Intriguing Moral Sub-Text
Although my recapping of the book might give you a wrong idea, this story is told by not one but four narrators and Nichole is just one of them. It is also worth mentioning that the story is loosely based on a real-life accident that took place in 1989. Overall, this one of the best Russell Banks books provides us with a thrilling story and is filled to the brim with intriguing moral sub-text.
The third book we will go over in search of the best Russell Banks novels will be Cloudsplitter. You might be smelling a heavy tone of originality from the author when I reveal that this book too, is completely different from the previous ones. It is a piece of historical fiction that talks about one of the greatest turning points in the history of the United States, the Civil War.
The story does not exactly take place during the war but it is almost solely focused on it. It tells of the times just preceding the war. More specifically, it tells us the story of Owen Brown who is the last surviving son of John Brown. For those of you who skipped your history classes, John Brown was one of the leading names in the anti-slave movement as well as a political terrorist in the eyes of some.
Filled With Emotion
I think the Cloudsplitter is no less than a masterpiece. The way the setting is worked into the story and the wholly fantastic creativity of the author make this piece shine like the sun. The plot itself is written with a lot of thought and I would bet you a quarter of my life savings that you will fall in love with at least a handful of the characters. All in all, it is a great book filled with suspense and emotion.
Next up in our article, I will share my thoughts about one of the top rated Russell Banks books with you which is Affliction. It is a tale that revolves around the conflicting blue-collar culture of the United States and the traditional masculine stereotypes instilled in the very core of our societies. These two subjects are perhaps the biggest matters of interest for the Western world of the twenty-first century so far.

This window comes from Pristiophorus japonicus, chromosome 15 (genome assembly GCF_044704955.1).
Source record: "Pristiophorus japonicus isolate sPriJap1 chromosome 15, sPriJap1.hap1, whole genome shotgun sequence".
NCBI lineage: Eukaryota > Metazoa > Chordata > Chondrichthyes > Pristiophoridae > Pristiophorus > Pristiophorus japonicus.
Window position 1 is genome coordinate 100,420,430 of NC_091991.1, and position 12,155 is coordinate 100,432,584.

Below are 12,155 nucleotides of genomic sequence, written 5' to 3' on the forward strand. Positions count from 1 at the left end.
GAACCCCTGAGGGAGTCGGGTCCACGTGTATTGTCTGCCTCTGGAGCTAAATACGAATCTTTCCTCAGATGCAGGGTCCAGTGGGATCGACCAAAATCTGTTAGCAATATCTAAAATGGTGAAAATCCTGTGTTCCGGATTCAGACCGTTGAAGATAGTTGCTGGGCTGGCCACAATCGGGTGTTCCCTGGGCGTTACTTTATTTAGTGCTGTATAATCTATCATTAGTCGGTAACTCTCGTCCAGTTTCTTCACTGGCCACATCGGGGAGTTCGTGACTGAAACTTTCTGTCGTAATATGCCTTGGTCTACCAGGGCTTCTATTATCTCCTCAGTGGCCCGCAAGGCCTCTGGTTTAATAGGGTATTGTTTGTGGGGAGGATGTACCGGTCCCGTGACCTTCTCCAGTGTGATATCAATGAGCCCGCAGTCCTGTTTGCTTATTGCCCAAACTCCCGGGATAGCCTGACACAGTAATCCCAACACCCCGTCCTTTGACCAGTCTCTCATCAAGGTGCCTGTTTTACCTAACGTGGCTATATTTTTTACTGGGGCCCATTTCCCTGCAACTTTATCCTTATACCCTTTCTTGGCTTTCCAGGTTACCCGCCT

The Tragedy of an Honest Man
I can best describe the story of Affliction as a tragedy and at the heart of the tragedy stands a man by the name of Wade Whitehouse. He is an unassuming man working as both a police officer and a well-digger in one of New Hampshire’s quiet towns. The tragic part of the story is how he goes on to commit inhumane crimes and disappears into the wild which is told by his brother trying to make sense of the events.
I noticed that the feeling of this piece is very similar to the first book that we went over in the list. Alas, it is much darker and a lot less inspiring. The book deals with suspense masterfully as is usual for the works of Banks and it does not waste any time to bind you to itself. Adding the retrospective analyses into the mix, it is surely one of the biggest contenders for the best Russell Banks book title.
I will be giving you a glimpse into another one of the best rated Russell Banks books as the fifth piece in this list, Continental Drift. The name of this book stood out to me like a sore thumb when I saw it. Compared to the author’s other novels, the title almost promises to deliver a more grounded and emotionally stable story. And that promise, my fellow readers, is delivered.
The story is narrated by Bob Dubois, a late twenties man from New Hampshire. He has built a pretty much complete life for himself and even has some parts to spare such as the mistress he hides from his wife and two daughters. However, he is not satisfied in the slightest. He and his money-driven brother set off for the beaches of Florida after getting a little too caught up in TV commercials.